April 21, 2016 | By Emry Hayes for The Daily Mississippian
The University of Mississippi Department of Art and Art History‘s Mud Daubers will be among 160 other art vendors showcased at this year’s Double Decker Arts Festival.
The Mud Daubers are a group of advanced ceramics students led by Matt Long, associate professor of art. In addition to Double Decker, the group prepares pieces for their annual fall and spring pottery sales as well as philanthropic events like the Empty Bowls Project.
The Mud Daubers have been hard at work preparing a multitude of pieces for this year’s arts festival. Madeline Phillips, a senior ceramics student, said they had been preparing for Double Decker since the fall.
“There’s a lot that goes into it,” Phillips said. “The process can take weeks from making the piece to the final glazed product.”
Out of the hundreds of pieces created for purchase, shoppers can find pottery ranging from functional items like bowls and mugs to more sculptural or decorative pieces.
“Not only do we have utilitarian pots, but we have a wide variety of ceramic work that spans across the board,” Phillips said.
Although there is an assortment of handcrafted goods, ceramics students can agree that mugs and sets tend to be the most popular.
“People love sets,” Emma Wilson, a fifth-year art major, said. “Anything that looks like it goes together either in the same style or color are always a big hit.”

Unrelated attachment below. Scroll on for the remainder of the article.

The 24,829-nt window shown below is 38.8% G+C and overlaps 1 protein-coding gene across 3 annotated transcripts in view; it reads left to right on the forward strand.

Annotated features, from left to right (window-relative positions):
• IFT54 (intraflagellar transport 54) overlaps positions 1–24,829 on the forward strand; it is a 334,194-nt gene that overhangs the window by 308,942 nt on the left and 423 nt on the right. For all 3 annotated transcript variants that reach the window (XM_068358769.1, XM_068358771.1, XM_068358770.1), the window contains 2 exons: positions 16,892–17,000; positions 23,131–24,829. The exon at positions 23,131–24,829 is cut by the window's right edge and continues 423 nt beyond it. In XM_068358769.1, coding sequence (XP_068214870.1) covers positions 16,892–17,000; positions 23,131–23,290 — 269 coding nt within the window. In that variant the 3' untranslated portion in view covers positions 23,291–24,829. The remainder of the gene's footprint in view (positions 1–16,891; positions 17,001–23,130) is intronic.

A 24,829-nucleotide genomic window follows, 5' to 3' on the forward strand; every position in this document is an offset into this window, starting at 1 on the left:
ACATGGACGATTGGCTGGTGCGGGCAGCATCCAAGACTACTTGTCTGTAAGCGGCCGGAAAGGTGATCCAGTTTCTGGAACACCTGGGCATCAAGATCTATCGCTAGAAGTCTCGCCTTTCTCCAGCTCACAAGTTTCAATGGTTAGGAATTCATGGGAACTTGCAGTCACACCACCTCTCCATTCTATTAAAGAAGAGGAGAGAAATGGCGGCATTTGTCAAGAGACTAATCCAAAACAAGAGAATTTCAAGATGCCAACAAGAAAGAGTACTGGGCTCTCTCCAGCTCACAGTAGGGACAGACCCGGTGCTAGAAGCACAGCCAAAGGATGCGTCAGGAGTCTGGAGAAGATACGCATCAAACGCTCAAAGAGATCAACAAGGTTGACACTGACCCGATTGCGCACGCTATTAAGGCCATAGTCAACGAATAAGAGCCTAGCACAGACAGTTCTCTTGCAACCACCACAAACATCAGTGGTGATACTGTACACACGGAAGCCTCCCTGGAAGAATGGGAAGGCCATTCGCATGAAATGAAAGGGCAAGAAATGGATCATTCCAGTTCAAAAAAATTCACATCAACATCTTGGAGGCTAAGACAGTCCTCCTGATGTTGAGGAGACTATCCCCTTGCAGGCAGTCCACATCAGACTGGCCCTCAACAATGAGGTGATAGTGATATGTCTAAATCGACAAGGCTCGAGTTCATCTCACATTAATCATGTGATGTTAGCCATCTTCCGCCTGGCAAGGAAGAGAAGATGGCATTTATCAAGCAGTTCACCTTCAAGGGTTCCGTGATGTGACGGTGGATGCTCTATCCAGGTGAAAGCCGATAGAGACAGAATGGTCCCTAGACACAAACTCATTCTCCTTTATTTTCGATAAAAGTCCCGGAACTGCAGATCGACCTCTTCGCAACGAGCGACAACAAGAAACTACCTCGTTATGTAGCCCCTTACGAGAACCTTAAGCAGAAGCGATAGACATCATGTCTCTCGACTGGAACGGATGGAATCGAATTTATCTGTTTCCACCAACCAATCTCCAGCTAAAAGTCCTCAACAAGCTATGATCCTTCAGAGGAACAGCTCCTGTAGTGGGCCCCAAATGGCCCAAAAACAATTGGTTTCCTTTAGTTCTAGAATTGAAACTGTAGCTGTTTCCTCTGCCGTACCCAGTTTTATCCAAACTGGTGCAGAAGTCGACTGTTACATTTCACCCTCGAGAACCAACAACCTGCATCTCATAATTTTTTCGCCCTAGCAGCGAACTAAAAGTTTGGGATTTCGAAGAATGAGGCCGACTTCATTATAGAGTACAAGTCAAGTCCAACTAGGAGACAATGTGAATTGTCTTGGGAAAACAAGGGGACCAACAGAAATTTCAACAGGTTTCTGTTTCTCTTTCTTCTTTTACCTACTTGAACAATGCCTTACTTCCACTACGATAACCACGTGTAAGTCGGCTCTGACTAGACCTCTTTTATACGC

Aside from making pieces to sell at Double Decker, the Mud Daubers also make the trophies for the annual Double Decker Spring Run. These trophies go to the first, second and third place man and woman for both the 5K and 10K race.
Typically the trophies are made by only a handful of ceramics students, but this year the advanced class decided to add a little competition to the mix. Each student was required to make two trophies, in whatever style he chose, to be judged by fellow students as well as their professor.
“You could make it however you wanted,” Wilson said. “We even had one person make a belt buckle.”
Wilson, whose trophy won, said that this gave her the opportunity to create something she would have never thought to do.
“It was so much fun,” Wilson said. “It was such a break from having to think so conceptually.”
With the pieces glazed and ready to go, many students are looking forward to having the chance to meet people who are interested in their work.
“I am most excited about getting to talk to the customers and see what they like and ultimately what they decide to buy,” Phillips said.
The Double Decker Arts Festival gives shoppers the chance to support local artists and buy a one-of-a-kind piece of art.
“These pieces are all handmade by young up-and-coming artists,” Long said.
A portion of the proceeds from the sale goes to the artist, while the other half goes back to the organization to help them expose students to new ideas by hosting nationally-recognized ceramic artists.
“By buying local pottery rather than industrial, commercial pottery, you are supporting student organizations,” Phillips said. “The money goes directly to the students and scholarships, plus you are getting a hand-crafted high quality piece of art.”
Long said he encourages people to come out and see the pieces the Mud Daubers have made.
“Our students make beautiful, unique pieces that are incredibly artful,” Long said. “We have a very talented group of students making objects that are not just about meeting a standard but addressing what they love.”
The Mud Daubers will be in booth 97-98 located near the First National Bank across from the Lafayette County Courthouse.